Morphological and molecular data on the origin of angiosperms: on a way to a synthesisстатья

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Дата последнего поиска статьи во внешних источниках: 18 июля 2013 г.

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1. sokolofftimonin.pdf sokolofftimonin.pdf 13,9 МБ 2 января 2014 [Sokoloff-v]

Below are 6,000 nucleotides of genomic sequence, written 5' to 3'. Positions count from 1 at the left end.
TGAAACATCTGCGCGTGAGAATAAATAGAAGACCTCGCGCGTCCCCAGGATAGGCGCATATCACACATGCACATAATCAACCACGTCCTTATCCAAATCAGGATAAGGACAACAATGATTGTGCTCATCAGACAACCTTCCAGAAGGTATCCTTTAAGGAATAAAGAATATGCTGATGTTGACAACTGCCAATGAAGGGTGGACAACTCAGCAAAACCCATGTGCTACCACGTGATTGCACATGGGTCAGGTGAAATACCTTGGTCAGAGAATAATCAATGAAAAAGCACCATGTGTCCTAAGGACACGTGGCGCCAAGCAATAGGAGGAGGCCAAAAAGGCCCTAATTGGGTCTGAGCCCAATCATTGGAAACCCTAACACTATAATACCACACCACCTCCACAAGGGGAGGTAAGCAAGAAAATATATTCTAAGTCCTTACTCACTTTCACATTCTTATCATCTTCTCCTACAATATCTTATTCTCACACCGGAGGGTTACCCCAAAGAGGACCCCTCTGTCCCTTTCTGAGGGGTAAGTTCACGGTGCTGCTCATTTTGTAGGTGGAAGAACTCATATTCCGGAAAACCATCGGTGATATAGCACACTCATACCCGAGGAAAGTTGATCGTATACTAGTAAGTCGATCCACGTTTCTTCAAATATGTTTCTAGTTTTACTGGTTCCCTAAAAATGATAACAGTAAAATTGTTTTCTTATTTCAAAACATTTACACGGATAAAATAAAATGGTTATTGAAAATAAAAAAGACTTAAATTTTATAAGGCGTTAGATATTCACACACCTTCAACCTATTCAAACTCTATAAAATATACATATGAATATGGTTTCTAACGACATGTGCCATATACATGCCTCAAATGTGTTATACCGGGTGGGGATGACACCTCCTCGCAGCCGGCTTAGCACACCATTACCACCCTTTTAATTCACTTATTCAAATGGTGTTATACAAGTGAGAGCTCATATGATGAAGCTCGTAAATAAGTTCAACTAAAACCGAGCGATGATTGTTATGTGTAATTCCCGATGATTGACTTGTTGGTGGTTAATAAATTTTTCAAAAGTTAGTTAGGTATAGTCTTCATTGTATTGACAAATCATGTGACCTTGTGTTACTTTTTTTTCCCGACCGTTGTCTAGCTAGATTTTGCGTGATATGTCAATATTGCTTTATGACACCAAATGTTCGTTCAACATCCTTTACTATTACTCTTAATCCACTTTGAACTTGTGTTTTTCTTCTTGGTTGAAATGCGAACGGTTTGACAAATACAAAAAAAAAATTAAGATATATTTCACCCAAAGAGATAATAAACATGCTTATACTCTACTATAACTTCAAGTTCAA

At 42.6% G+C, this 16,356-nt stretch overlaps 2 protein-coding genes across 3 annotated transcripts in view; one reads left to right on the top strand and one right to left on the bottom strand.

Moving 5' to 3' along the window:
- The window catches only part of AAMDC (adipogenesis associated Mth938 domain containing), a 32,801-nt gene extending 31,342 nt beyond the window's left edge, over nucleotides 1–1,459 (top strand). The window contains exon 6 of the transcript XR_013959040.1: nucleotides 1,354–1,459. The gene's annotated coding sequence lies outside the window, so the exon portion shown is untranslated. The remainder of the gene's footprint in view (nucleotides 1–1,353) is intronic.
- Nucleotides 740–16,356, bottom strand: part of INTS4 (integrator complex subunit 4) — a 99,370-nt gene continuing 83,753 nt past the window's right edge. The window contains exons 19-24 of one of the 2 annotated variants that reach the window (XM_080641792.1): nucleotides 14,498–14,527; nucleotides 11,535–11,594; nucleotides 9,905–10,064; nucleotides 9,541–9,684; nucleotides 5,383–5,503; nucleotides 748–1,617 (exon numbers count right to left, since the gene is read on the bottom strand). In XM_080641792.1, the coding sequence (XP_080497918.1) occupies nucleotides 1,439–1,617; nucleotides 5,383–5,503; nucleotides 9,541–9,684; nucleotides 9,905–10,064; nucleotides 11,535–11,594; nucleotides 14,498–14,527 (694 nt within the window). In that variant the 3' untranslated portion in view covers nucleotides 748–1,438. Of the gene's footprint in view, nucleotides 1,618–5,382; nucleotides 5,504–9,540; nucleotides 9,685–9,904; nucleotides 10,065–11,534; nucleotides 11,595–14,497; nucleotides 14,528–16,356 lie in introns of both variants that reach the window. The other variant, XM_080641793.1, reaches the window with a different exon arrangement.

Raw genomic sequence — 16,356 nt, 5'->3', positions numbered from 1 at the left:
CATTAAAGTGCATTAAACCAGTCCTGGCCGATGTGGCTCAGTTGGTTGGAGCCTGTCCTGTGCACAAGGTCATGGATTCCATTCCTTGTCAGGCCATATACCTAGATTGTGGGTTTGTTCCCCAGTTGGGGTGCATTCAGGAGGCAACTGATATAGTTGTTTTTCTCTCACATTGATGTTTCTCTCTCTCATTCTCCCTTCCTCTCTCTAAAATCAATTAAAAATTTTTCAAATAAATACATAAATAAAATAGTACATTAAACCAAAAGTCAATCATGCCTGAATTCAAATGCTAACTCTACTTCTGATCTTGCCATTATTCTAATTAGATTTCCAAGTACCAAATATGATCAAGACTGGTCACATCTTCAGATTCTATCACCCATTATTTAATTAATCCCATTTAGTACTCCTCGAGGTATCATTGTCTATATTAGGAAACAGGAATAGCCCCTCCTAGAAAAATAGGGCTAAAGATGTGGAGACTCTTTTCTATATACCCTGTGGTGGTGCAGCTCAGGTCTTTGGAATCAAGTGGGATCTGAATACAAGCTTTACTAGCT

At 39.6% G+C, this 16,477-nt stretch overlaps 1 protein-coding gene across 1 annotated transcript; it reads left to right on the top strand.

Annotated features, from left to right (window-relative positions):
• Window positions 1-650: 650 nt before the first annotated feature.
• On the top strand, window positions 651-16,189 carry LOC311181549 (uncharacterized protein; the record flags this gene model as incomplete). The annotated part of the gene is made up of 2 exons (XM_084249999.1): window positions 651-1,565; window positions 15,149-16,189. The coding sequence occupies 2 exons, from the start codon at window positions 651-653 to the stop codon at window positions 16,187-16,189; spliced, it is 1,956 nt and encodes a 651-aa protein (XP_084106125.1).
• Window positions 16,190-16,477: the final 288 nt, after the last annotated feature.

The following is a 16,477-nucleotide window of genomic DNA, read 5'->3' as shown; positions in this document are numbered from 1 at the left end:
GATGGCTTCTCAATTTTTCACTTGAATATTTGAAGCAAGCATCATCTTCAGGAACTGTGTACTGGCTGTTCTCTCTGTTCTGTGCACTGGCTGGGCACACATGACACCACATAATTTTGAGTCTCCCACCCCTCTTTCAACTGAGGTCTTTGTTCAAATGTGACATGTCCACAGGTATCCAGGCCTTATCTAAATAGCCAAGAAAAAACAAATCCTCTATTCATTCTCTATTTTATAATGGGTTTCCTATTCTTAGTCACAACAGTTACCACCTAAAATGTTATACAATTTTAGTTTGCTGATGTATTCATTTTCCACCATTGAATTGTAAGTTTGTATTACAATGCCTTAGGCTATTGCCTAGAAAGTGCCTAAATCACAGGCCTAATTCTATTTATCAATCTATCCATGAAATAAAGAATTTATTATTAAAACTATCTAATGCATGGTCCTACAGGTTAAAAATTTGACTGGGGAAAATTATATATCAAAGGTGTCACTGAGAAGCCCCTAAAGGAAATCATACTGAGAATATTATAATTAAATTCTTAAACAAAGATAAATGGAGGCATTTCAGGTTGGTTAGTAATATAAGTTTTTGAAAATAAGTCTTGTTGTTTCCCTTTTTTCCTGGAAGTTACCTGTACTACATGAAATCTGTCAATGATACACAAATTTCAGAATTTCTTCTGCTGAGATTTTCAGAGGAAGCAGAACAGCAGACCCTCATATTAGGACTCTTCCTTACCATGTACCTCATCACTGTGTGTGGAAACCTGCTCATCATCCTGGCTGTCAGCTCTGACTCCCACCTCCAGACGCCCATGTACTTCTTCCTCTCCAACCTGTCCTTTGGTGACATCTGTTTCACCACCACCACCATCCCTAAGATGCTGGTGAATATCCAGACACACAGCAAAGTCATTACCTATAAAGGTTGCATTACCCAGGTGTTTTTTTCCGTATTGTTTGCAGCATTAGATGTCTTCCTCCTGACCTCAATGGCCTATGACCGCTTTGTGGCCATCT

[1] Sokoloff D. D., Timonin A. C. Morphological and molecular data on the origin of angiosperms: on a way to a synthesis // ЖУРНАЛ ОБЩЕЙ БИОЛОГИИ. — 2007. — Vol. 68, no. 2. — P. 83–97. Sokoloff D.D. , Timonin A.C. MORPHOLOGICAL AND MOLECULAR DATA ON THE ORIGIN OF ANGIOSPERMS: ON A WAY TO A SYNTHESIS Molecular phylogenetic data have drastically changed the views on the phylogeny of higher plants. All the extant gymnosperms were asserted as a monophyletic group opposed to the highly isolated angiosperms. The 'Anthophyte Theory' was thus rejected. The identification and analysis of gymnosperm orthologues of genes regulating flower development in angiosperms resulted in the formulation of the 'Mostly Male Theory' of the evolutionary origin of flower; this theory does not contradict the concept of monophyly of all the extant gymnosperms. The Mostly Male Theory assumes that the origin of angiosperms was caused by a loss of the Needle family gene that effected ovuliferous (female) organs and the translocation of the ovules onto the adaxial side of some of the (male) leafy microsporangiophores. Having acquired ovules, the former microsporangiophores started evolving into the carpels. The prerequisite bisexual design of the ancestral fructification thus becomes unnecessary. Indeed, this assumption suggests the deriving of Angiosperms from any gymnosperm plant with leafy microsporangiophores. The problem of carpel origin has subsequently changed to some degree into the problem of the origin of the bitegmic anatropous ovule presumably inherent in ancestral Angiosperms. The Mostly Male Theory considered either Corystospermataceae (= Umkomasiaceae) or Caytoniaceae to be the forerunners of such an ovule. Yet the capsules of Corystospermataceae distinctly differ from angiosperm ovules in the locations of their adaxial/abaxial sides, while Caytoniaceae had no leafy microsporangiophores. This inconsistency suggests that functions of the Needle family regulatory genes in Gymnosperms should be much better understood to appraise properly both the possibilities and the consequences of their hypothetical loss by the emerging angiosperms. Moreover, the extant gymnosperm groups are actually held as monophyletic and contrasted to Angiosperms on the basis of analysing the unrepresentative scant remnants of these, mostly extinct, taxa. Therefore, traditional botanical and paleobotanical data should not be rejected. In any case, Meyen's idea angiosperm origin from Bennettitales is worth being retained as a hypothesis to be tested with new results of both paleobotany and molecular biology.

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